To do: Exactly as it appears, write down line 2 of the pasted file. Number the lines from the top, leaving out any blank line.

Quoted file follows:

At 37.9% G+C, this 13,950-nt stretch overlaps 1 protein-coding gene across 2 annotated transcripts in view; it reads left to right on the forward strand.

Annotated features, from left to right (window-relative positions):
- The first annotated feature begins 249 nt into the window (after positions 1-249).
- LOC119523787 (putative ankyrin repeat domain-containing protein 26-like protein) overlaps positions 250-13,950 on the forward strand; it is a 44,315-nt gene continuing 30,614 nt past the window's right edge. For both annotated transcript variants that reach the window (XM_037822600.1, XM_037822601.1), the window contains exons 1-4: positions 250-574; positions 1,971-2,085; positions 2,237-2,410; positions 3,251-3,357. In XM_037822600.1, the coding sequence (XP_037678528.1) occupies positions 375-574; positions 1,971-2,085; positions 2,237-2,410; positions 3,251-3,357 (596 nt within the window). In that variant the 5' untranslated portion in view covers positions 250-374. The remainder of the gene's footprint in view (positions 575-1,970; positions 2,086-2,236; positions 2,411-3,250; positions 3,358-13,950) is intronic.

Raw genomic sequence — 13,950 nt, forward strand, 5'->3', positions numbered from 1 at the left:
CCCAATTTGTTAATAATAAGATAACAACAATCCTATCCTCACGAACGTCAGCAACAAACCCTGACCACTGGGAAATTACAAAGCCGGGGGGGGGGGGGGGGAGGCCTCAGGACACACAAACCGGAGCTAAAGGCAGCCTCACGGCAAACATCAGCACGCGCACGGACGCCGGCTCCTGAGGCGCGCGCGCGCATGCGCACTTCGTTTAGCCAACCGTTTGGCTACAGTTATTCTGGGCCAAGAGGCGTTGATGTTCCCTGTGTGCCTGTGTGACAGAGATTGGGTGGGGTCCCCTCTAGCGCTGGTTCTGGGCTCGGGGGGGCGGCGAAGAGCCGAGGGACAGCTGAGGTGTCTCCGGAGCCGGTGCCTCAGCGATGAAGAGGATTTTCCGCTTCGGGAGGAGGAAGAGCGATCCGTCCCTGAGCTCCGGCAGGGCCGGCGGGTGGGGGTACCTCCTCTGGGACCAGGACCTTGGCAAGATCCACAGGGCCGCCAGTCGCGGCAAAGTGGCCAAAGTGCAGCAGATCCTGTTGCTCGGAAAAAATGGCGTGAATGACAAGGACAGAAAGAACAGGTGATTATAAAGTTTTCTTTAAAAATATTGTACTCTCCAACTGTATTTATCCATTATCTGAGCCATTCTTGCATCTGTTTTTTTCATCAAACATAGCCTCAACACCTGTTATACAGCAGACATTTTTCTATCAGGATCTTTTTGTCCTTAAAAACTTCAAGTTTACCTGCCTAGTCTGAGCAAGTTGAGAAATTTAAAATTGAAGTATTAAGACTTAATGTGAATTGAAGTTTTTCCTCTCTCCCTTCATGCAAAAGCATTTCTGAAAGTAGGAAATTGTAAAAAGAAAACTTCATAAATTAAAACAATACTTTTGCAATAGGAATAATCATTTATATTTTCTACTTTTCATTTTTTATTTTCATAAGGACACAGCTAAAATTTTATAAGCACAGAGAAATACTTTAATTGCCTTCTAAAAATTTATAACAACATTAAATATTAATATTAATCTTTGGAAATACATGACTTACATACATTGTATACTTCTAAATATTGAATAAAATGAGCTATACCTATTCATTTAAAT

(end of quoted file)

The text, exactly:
Annotated features, from left to right (window-relative positions):